Počemučka is a theatre collective with an interest in community and new ways of making work. They speak to Živa Kadunc about their innovative approach to theatre and their place in the Slovenian theatre scene.
The creators and founders of the Počemučka collective (Aljoša Lovrić Krapež, Domen Novak, Filip Mramor and Klemen Kovačič) began to collaborate in 2019. They met during their studies and discovered that their ideas about theatre were similar. Their first staged work took place at the Academy of Theatre, Film, Radio and Television, and was titled Piano and Screaming (2019). They made their name with Under Construction (2021), produced by Glej Theatre.
Their innovative approach and their interest in what makes community a community, especially in these individualistic times, has resulted in work that is dynamic, experimental, yet coherent and witty. Their performances make us subtly wonder about dichotomy between the individual and the communal and their work makes for a fresh and intriguing addition to the Slovenian scene.
Živa Kadunc: Why did you decide to form a collective?
Domen Novak: Aljoša first invited the rest of us (at the time there wasn’t a collective yet) to create something that we weren’t used to making in the study process at the time – work that moved away from dramatic text and focusing on movement. Aljoša took a rather laboratory approach. We didn’t start because of our desire to make an actual performance. We were more interested in how we can (co)work together and the process of creation itself. At some point, however, we realised we needed an audience, so we also invited our study mentors, and decided to go through with our (final) product as a performance. This was the moment we formed and committed ourselves as a collective – for us, an extremely important moment.
Aljoša Lovrić Krapež: In the second year of undergraduate studies: Domen, Filip and Klemen studied stage acting and I studied dramaturgy. We all felt the need to gather our common experiences, to [create something] almost punk-like. We wanted to test the knowledge we’d acquired, find different methods, other codes of the established theatre hierarchy – we wanted to redefine terms.
With Piano and Screaming we basically weren’t interested in any outside content – we were the topic, the theatre was the topic: what is acting, how to perform roles in theatre? We conceived and thought in simpler terms. With [our second show] Under Construction, when our name had already caught on and we’d been considered a collective, we started thinking about other things.
Živa Kadunc: What are the origins of your name, Počemučka?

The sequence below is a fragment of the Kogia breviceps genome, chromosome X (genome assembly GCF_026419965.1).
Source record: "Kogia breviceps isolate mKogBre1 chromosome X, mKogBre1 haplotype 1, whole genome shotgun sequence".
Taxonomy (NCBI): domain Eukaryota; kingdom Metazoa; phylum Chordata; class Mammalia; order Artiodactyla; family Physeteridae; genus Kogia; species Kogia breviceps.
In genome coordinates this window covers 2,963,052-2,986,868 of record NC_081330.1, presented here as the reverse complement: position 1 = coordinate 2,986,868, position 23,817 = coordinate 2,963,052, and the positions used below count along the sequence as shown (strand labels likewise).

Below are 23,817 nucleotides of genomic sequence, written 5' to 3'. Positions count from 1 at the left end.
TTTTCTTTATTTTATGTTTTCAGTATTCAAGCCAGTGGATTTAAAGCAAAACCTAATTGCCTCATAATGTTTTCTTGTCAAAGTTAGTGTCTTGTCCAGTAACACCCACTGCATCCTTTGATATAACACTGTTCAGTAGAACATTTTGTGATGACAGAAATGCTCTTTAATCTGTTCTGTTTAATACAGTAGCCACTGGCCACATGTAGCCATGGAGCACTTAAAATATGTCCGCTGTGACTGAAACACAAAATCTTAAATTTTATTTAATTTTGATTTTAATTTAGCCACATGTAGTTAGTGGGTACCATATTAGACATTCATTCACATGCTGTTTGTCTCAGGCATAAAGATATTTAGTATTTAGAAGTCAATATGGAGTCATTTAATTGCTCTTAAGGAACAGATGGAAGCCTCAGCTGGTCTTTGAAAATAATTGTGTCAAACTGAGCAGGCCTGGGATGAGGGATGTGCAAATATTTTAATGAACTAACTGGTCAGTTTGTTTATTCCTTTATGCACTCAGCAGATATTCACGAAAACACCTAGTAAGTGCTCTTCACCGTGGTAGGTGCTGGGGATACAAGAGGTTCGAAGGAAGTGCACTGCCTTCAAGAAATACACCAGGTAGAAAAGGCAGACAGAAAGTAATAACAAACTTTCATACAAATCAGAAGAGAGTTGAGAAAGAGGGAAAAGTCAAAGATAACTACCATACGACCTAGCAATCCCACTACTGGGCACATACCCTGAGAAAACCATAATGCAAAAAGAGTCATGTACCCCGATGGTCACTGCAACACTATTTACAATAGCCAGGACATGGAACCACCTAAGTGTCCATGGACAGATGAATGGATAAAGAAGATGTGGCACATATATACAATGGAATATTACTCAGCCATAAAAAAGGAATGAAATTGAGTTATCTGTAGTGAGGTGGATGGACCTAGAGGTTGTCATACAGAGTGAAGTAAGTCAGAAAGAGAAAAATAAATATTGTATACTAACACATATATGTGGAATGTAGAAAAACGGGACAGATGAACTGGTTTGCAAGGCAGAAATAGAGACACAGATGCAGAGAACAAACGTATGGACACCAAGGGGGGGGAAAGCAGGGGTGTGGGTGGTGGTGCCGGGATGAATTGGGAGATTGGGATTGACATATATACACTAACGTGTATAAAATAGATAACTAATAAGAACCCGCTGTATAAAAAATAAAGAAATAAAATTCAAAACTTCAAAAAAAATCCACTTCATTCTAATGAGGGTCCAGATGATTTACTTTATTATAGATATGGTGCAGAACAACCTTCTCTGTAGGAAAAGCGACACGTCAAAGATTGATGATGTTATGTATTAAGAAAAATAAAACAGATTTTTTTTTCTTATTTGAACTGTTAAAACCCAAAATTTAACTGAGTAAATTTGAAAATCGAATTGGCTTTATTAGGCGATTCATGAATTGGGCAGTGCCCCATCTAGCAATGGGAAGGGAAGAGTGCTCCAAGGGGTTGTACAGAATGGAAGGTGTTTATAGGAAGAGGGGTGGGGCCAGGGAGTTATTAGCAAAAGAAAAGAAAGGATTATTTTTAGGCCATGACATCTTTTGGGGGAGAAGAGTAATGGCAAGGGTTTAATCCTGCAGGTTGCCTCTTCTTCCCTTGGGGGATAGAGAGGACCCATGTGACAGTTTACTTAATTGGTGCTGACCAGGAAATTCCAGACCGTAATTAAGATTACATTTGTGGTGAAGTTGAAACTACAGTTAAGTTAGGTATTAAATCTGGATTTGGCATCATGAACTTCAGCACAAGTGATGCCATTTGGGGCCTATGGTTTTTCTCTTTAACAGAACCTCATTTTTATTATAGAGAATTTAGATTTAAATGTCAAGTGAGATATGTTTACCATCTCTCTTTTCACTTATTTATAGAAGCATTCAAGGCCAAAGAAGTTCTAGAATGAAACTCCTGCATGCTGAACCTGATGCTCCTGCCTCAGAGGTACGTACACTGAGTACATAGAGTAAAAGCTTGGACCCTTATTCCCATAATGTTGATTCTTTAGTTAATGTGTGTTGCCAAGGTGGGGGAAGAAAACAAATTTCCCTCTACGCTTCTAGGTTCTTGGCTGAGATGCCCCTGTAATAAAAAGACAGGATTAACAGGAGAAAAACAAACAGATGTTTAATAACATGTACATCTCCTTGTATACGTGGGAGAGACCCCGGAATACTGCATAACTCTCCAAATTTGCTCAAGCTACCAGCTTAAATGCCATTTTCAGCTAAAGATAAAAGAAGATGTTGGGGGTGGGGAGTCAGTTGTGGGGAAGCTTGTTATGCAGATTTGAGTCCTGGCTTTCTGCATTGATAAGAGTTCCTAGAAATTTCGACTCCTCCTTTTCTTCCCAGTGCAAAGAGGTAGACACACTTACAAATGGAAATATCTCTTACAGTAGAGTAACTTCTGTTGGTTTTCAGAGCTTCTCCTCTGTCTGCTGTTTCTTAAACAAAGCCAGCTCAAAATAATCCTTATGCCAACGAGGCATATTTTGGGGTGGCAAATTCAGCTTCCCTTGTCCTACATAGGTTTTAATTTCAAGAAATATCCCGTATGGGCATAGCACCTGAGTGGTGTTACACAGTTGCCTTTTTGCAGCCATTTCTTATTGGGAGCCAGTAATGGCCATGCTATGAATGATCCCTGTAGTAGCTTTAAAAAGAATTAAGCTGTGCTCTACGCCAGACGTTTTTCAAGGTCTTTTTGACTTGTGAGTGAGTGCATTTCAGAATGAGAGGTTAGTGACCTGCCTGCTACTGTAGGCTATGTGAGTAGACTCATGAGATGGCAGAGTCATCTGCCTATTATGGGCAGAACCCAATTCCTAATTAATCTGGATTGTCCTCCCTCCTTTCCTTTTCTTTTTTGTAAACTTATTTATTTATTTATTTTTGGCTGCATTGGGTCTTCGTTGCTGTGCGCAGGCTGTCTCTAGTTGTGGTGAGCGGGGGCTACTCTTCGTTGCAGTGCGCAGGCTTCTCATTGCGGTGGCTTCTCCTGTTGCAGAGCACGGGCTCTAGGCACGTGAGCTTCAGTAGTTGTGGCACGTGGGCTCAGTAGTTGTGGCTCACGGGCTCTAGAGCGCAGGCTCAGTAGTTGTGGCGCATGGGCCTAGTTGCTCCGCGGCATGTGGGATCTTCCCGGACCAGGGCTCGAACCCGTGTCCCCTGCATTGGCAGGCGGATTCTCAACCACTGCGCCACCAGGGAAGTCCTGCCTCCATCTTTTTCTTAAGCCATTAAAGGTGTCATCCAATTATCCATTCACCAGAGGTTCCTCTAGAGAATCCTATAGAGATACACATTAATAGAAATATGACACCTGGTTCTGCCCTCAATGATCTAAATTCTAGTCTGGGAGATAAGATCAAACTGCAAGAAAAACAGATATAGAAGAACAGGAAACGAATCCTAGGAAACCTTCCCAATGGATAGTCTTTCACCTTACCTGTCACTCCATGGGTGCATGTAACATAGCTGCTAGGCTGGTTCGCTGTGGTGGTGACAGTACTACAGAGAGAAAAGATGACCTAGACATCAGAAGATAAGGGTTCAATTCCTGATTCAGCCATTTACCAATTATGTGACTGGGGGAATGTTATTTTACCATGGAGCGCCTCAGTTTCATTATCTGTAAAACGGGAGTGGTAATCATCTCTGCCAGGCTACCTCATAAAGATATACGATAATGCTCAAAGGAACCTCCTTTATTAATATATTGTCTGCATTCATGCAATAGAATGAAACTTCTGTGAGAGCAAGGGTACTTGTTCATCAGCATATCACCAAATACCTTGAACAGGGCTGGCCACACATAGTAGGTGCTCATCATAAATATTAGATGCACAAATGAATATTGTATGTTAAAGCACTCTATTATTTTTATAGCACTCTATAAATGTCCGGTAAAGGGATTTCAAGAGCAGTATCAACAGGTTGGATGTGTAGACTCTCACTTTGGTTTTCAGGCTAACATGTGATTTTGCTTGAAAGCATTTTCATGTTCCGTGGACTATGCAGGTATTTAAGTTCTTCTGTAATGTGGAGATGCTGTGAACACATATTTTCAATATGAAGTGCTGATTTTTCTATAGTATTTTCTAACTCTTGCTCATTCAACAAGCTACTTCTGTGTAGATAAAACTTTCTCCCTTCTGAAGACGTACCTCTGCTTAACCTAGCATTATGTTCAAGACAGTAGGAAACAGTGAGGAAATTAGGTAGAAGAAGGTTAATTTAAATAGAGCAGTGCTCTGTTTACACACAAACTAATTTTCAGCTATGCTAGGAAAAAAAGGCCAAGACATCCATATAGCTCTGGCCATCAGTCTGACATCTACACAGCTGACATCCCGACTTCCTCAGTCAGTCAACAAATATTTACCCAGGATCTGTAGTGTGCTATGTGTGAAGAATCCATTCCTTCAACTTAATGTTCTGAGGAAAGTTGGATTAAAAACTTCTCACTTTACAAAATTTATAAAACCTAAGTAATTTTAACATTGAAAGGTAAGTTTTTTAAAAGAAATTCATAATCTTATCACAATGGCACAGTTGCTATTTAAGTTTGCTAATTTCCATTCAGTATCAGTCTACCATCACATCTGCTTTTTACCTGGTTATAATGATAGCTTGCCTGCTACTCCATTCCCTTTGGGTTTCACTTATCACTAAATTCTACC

Domen Novak: ‘Počemu’ means why in Russian, and Počemučka is a child who constantly asks why, why, why and wants to know all the answers in this world. In Slovenian we call them ‘zakajček’. It seemed and still seems to correspond to a certain playfulness and the thematic nature of our inquiries and questions we constantly ask ourselves; why and how to do something, how to look at a certain topic.
Živa Kadunc: In between Piano and Screaming and Under Construction, the pandemic stopped you for a while, but I’d imagine the process of making the show- given that you were building work from the ground up – wouldn’t have been any shorter in any case, as you were creating work outside of the framework of an idea already developed
Domen Novak: Corona absolutely bamboozled us in respect of Under Construction. First of all, we had the intention of a time-shared process, but the first part of it, aimed at preparing the concept, was severely cut back. There was no more time to test concrete ideas. Due to the pandemic-induced delays in the institutional sphere of theatre, in which some of us were working at the time, Počemučka’s work was delayed. The pandemic had an incredible impact during [our work] and on our work and on the final product. We also had to adapt in terms of content, in the last two weeks before the premiere of Under Construction we only had one rehearsal at which all of us were present, so we had to make a lot of substantive and formal decisions without the time which we would’ve needed even in ideal conditions.
Živa Kadunc: In Under Construction you devoted more attention to movement.
Aljoša Lovrić Krapež: Movement was the most neglected – due to the pandemic circumstances – of all the elements we wanted to explore in our work. The [imaginary] city that we chose for inspiration, the centre of everything, was supposed to lead a reflection on the collectivity of ‘citizens’ in as many different ways as possible – movement being one of them.
For me, this was a planned aspect [of our work] as well as a substantive stimulus. We researched movement less than we would have liked to, but still, the easiest way for us to delve into it was in [movement’s] relationship to objectivity. In the scenographic elements, it had some kind of substantive input, but in the final production, as I’ve said, it was neglected. I hope in the future we can dedicate ourselves to it and develop [this aspect of our work] more.
Živa Kadunc: Despite you being dispersed around the world and working on separate projects, can we expect to see more Počemučka productions?